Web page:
Domestic violence perpetrated upon women is a leading cause of homelessness for women and their children. In fact, the National Network to End Domestic Violence in its current online article, “Housing: Issue Overview”, states “the interrelated nature of domestic violence and homelessness is undeniable.”
Please play the following video of legendary artist Edward D. Miracle’s stunning sculpture entitled, “Battered Woman Syndrome,” E.D. Miracle © 2008, all rights reserved.
In the NCH Fact Sheet #7, published in 2008, the National Coalition for the Homeless (NCH) described the circumstances, which I list numerically below, that lead many battered women and their children into homelessness:
- When a woman leaves an abusive relationship, she often has nowhere to go. This is particularly true of women with few resources.
- Lack of affordable housing and long waiting lists for assisted housing mean that many women and their children are forced to choose between abuse at home or life on the streets.
- Moreover, shelters are frequently filled to capacity and must turn away battered women and their children. An estimate 29% of requests for shelter by homeless families were denied in 2006 due to lack of resources (U.S. Conference of Mayors, 2006).
In “Housing: Issue Overview,” the NNEDV describes the all-to-common scenario facing battered women who seek to leave their abusers:
Victims of domestic violence struggle to find permanent housing after fleeing abusive relationships. Many have left in the middle of the night with nothing but the clothes on their backs, and now must entirely rebuild their lives. As long-term housing options become scarcer, battered women are staying longer in emergency domestic violence shelters. As a result, shelters are frequently full and must turn families away.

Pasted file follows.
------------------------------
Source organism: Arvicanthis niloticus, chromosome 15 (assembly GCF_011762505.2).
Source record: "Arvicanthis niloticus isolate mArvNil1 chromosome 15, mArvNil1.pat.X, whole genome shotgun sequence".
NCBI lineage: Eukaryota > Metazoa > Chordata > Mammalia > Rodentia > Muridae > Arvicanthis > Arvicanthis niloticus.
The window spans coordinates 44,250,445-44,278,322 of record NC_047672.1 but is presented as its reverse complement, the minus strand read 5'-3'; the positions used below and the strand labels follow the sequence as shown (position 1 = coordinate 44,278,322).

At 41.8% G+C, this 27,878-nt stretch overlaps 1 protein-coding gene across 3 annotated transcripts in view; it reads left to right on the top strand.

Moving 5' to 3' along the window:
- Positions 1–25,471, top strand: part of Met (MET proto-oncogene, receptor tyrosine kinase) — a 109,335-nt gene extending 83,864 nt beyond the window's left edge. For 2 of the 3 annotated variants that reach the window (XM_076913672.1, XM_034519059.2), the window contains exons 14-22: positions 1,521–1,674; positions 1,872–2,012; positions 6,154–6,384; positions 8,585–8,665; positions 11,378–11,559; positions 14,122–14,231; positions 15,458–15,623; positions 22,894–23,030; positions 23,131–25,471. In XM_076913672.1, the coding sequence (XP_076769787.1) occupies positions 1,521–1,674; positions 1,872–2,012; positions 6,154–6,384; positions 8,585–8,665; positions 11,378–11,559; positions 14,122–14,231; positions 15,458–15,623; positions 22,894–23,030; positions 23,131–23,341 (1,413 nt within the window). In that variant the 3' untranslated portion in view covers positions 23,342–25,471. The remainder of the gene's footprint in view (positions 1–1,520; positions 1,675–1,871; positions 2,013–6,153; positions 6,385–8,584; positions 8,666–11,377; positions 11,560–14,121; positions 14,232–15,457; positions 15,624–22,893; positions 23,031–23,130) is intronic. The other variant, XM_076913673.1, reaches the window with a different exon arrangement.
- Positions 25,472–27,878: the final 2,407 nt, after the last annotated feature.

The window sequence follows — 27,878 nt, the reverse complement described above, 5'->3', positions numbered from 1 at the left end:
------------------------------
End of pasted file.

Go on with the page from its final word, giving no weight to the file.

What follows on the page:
The NCH Fact Sheet #7 sets forth the relationship between domestic violence and homelessness as found in state and local studies:
- In Minnesota, one in every three homeless women was homeless due to domestic violence in 2003. 46% of homeless women said that they had previously stayed in abusive relationships because they had nowhere else to go. (American Civil Liberties Union, 2004)
- In Missouri, 27% of the sheltered homeless population are victims of domestic violence. (American Civil Liberties Union, 2004)
- In San Diego, a survey done by San Diego’s Regional Task Force on the Homeless found that 50% of homeless women are domestic violence victims. (American Civil Liberties Union, 2004)
- A recent study in Massachusetts reports that 92% of homeless women had experienced severe physical or sexual assault at some point in their life. 63% were victims of violence by an intimate partner. (NAEH Fact Checker, 2007)
Within the “2008 Hunger and Homelessness Survey” released by U.S. Conference of Mayors, twenty-two of the twenty-five cities participating in the study “reported that, on average, 15% of homeless persons were victims of domestic violence.” The City of Trenton, New Jersey reported that 65% of people experiencing homelessness there were domestic violence victims, the highest percentage of any city reporting in this study (Appendix G-2).
I have to agree with the NNEDV’s conclusion in its “Housing: Issue Overview” that it “is not because homeless women are more likely to be victims of domestic violence, rather experiencing domestic violence or sexual assault often forces women and children into homelessness.”